What has to give: our artistic values or our cultural ambitons? Is our work about this community or with this community?

souvenirs Paramaribo market 2014

With best intentions

Via via bereikte ons de naam Ellen Ombre. Schrijfster van onder andere het boek ‘Wie goed bedoelt’.  Kernvraag in het boek, een verslag van een bezoek aan ontwikkelingswerk in Benin, is wanneer helpt hulp. Hoewel geschreven in 1996, de vette jaren, is de kwestie nog steeds actueel. Zeker voor ons  heeft het een scherpe actualiteit. De voorwaarden van de residency zijn lesgeven aan kinderen en het achter laten van een beeld voor de collectie van het Art park Moengo.  Is dat hulp? Of een bijdrage?

Het is een interessante vraag. Hulp veronderstelt dat je iets komt veranderen. Een bijdrage lever je aan iets dat in de grond goed of op zijn minst zelfstandig  is. Of je het één of het ander doet is van een aantal factoren afhankelijk. Allereerst de soort structuur van de uitnodigende partij. Voor een festival of een congres lever je een bijdrage. Format, doel en onderwerp zijn helder geformuleerd. Zelfs een bijdrage die het nut van festivals of congressen in twijfel trekt kan zonder risico geprogrammeerd worden.  Voor een instituut als een universiteit of een multinationaal bedrijf geldt hetzelfde. Missie, doel en modus operandi zijn dermate stevig dat kritiek mogelijk is, zelfs welkom, zonder het instituut zelf in de waagschaal te stellen. Bij opstartende initiatieven ligt het anders. In de aanloopfase zijn de bijdrage vormend. TAS is pril. De missie is misschien helder, kibii wi koni, bewaar wat we weten. Het doel, leven van je cultuur, ook. Het middel, toeristische activiteit die lokaal inkomen genereert, vanzelfsprekend.  De modus operandi is echter nog in ontwikkeling. Hoe behoud je kennis? Welke kennis? Is cultuur die je opvoert voor toeristen nog cultuur? Welke cultuur wil je behouden. Wanneer  te laat komen, of afspraken niet nakomen onderdeel zijn van de dagelijkse praktijk, is dat dan ook cultuur die bewaard moet worden? Of een slechte gewoonte. Wanneer lokale mensen mensen niet betrouwbaar blijken, mag je dan je vertrouwde mensen uit de stad laten komen? Is dat dan verraad? Of is juist betrouwbaarheid binnen een zakelijke relatie voorwaarde voor het hele project?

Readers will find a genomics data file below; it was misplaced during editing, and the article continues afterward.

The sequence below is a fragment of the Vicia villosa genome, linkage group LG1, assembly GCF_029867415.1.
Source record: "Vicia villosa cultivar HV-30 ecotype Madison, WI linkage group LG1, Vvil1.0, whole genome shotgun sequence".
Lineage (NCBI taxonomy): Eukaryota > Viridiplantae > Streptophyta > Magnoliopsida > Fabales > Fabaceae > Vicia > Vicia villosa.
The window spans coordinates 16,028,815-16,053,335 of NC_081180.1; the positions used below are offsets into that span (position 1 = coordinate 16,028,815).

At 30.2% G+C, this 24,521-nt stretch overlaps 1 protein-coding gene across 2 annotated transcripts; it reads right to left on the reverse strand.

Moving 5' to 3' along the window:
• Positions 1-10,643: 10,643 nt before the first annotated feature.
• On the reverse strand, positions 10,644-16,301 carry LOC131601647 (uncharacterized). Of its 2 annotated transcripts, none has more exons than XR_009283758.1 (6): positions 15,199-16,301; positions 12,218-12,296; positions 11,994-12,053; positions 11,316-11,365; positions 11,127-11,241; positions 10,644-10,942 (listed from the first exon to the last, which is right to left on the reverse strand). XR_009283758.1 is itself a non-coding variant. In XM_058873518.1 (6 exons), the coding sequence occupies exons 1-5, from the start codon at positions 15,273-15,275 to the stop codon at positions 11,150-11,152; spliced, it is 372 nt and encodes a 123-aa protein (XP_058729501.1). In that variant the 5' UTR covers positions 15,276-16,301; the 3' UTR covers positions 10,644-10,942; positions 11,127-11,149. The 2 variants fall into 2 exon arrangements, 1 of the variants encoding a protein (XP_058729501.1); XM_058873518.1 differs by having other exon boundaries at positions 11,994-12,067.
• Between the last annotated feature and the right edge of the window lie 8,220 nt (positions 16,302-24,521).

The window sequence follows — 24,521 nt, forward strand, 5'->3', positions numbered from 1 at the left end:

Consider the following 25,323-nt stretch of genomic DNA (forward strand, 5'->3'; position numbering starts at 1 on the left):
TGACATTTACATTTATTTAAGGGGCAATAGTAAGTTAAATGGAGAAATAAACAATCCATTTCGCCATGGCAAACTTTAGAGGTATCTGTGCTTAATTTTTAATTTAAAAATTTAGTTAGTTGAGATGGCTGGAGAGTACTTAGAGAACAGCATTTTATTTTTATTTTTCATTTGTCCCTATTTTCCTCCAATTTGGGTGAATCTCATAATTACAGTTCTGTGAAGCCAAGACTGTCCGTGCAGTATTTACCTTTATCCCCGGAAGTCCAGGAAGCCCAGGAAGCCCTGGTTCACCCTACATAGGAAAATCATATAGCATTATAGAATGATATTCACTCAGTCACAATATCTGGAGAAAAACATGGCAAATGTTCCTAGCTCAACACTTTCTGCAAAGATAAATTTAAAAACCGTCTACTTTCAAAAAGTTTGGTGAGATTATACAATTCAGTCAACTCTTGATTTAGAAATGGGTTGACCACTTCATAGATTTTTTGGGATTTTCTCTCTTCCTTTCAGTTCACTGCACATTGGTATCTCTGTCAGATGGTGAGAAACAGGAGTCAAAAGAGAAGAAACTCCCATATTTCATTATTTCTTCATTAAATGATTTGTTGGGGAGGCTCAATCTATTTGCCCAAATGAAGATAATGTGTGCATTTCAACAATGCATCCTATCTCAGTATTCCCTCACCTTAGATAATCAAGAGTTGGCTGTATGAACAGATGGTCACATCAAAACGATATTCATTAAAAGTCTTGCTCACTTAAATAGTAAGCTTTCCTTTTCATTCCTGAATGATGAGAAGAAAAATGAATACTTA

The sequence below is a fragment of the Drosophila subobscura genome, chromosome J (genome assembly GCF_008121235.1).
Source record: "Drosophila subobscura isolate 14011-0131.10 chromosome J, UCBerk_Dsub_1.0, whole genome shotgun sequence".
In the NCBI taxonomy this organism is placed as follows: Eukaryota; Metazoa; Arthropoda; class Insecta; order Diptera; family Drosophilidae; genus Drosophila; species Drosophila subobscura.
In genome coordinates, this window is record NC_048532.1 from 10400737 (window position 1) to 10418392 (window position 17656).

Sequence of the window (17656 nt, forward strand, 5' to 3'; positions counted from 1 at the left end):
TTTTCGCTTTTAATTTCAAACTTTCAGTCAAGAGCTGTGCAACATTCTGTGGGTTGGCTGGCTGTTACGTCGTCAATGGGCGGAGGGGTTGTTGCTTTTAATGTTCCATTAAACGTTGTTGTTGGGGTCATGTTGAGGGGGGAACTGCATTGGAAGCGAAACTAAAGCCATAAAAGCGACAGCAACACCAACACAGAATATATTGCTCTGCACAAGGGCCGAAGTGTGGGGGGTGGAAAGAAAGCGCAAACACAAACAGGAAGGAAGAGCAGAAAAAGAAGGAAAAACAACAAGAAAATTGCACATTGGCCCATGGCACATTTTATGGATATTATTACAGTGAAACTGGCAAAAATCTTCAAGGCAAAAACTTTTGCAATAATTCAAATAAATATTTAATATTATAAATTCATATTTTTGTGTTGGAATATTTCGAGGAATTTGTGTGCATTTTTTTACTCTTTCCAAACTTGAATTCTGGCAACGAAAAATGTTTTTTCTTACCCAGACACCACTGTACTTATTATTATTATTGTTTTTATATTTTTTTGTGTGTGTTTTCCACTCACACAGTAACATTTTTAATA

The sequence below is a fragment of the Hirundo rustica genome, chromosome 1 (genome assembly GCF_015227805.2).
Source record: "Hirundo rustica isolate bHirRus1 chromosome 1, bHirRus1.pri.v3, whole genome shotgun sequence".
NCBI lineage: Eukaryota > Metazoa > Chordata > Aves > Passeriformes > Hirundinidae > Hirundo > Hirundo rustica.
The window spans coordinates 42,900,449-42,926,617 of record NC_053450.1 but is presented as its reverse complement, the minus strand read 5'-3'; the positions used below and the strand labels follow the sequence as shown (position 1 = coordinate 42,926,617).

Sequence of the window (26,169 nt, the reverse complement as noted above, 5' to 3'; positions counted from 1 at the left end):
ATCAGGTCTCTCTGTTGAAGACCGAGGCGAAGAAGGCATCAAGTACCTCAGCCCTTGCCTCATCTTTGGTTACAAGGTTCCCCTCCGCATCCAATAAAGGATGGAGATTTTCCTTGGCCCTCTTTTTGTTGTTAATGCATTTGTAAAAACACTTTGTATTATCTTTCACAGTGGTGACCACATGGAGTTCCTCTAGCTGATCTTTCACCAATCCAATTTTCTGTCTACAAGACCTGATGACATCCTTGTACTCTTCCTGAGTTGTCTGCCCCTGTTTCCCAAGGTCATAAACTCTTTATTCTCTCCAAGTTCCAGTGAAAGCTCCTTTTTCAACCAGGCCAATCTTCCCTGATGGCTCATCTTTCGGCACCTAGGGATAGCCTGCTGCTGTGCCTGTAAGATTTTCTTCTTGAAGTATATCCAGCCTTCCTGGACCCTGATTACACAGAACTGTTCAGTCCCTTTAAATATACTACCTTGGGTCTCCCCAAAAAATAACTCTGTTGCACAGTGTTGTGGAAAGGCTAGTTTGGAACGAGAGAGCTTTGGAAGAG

Typisch westerse opmerking?  Een beginnende organisatie met bescheiden middelen is kwetsbaar. Wat is belangrijker of gewenster: cultuurgetrouw mislukken of cultuurvreemd voortbestaan? Wat is de derde weg? Wat is de rol van ons, residenten, daarin?

Wie goed bedoelt..

I did it again. Not planning it, but finding myself all of a sudden in the middle of it. Cleaning. Where dogs pee to mark their teritory, we clean. First the pots and pans. Then the cupboards. After a few days hesitation the windows. The walls, doors and Furniture follow.

Only after reading the book ‘everyday aesthetics’, by Yuriko Saito, I realise that it is not so much for hygienic reasonic reasons I clean, but that dirt in our culture  is associated with sloth, indifference and  lack of moral standards. So with bucket and mop I’m not so much cleaning: I am on a crusade.

In other cultures these connotations are far less strong. In Japan signs of wear signify a certain quality that is called wabi. Wabi helps you accept the finity of all things and even enjoy this. Now I clean with much more awareness: not removing all grime but saving some for the next generation. I don’t want to be a barbarian…

Soap and Water: The tools of Dutch Heritage